Time from sowing to harvest: Approximately 21-28 days 
Where to grow: Sow direct into pots, containers, or garden beds 
When to grow: All year round 

Top tip: Choose a ‘cut-and-come-again variety’ for an ongoing supply and to prolong your harvest! Harvest from the outside leaves first. Learn more about how to plant and maintain your lettuce crops here

Time from sowing to harvest: Approximately 30-40 days 
Where to grow: Sow direct into pots, containers, or garden beds 
When to grow: Autumn – Winter

Top tip: From about three weeks, you can harvest the small leaves first and use them for salads! Learn more about the different varieties of spinach you can grow here.

Time from sowing to harvest: Approximately 7-10 days 
Where to grow: Inside on a windowsill, in seed trays 
When to grow: All year round 

Top tip: Microgreens are ready to harvest as soon as they have their first set of ‘baby leaves’. Learn more here in this video from Gardening Australia.  

Some other ‘fast food’ options
Asian greens, turnips, peas, baby carrots, rocket, cress, spring onions, and green beans. 

Additional things to consider:

  • Soil quality will affect how quickly things grow, so buy the best soil/ potting mix you can afford! 
  • Utilise fertilisers such as compost and worm tea for a nutrient boost and to speed things up.
  • Keep in mind there are many other factors that can influence the growth rate of your veggies like humidity, moisture, sunlight, and pests.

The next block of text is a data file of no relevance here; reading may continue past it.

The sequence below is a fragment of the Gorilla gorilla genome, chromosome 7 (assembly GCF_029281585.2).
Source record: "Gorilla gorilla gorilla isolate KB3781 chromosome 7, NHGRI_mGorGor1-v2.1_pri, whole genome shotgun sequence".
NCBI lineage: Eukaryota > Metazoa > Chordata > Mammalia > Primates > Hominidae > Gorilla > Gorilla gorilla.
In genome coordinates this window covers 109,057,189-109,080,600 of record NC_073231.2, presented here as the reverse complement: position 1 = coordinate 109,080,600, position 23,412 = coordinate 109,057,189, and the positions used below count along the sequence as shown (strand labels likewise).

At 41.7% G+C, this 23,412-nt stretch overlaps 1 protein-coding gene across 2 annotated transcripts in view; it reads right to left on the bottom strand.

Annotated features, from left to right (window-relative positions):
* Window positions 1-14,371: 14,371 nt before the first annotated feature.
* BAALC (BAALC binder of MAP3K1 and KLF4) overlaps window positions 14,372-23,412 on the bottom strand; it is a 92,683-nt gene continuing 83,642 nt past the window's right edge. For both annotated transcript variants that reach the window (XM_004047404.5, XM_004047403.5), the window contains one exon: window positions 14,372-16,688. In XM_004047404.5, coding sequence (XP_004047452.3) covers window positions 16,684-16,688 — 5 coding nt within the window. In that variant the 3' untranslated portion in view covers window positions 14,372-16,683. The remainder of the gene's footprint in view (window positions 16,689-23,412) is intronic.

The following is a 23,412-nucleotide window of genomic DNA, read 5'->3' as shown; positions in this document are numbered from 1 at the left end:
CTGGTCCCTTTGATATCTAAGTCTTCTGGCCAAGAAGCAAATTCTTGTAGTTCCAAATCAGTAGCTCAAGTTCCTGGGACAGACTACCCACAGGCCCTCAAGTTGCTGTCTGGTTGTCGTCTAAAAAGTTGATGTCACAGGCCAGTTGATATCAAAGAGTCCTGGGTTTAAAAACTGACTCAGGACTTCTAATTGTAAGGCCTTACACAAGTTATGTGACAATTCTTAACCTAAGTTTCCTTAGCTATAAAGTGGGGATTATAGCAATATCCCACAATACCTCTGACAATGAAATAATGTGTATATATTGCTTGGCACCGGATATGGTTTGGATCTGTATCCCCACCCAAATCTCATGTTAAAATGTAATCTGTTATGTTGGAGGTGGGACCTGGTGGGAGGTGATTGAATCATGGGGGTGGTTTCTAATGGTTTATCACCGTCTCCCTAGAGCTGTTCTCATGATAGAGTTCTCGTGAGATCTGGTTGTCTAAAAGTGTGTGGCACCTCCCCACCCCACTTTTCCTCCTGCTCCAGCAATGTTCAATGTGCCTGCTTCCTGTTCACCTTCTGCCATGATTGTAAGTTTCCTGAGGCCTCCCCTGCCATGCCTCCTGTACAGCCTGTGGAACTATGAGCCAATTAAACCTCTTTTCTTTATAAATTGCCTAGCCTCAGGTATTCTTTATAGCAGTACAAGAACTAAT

• Most plants will grow quicker in the warmer months 
  • Purchase seedlings instead of seeds if you’re wanting a head start! 

In summary
Not all food from home needs to be fast, however starting out with some quick growing varieties might help some of us develop the skills, confidence, and motivation we need to embark on a longer-term edible gardening journey. Talk to any edible gardener and you’ll commonly hear about the immense satisfaction and appreciation that can come from growing slower crops such as pumpkins, avocadoes, and brussels sprouts. Edible gardening can even be a valuable lesson in patience and persistence! Head to our resources page for more information and fact-sheets to help get you started.

Remember, we’re all in this together. Share your edible gardening photos and experiences with us on Instagram and Facebook by using the hashtag #FoodFromHome.

Happy growing 🌱
– Kate (FFH team)


Bugs, bugs, bugs!

At this time of year, we have lots of bugs coming and going in the garden. It’s a great time to observe nature and experience the ebbs and flows of pest predator interactions.  

It’s important we can identify the good from the bad, especially if you are new to edible gardening. The FFH team have put together a list of some creepy crawlies you might find in your garden this summer, and some tips on how to manage the particularly pesty ones! 

Traditional “Bad” Bugs


Earwigs chew holes in leaves, especially those fresh young leaves of your bean, lettuce or broad bean seedlings! They only come out to feed at night. However, earwigs are great at decomposing and breaking down our composts.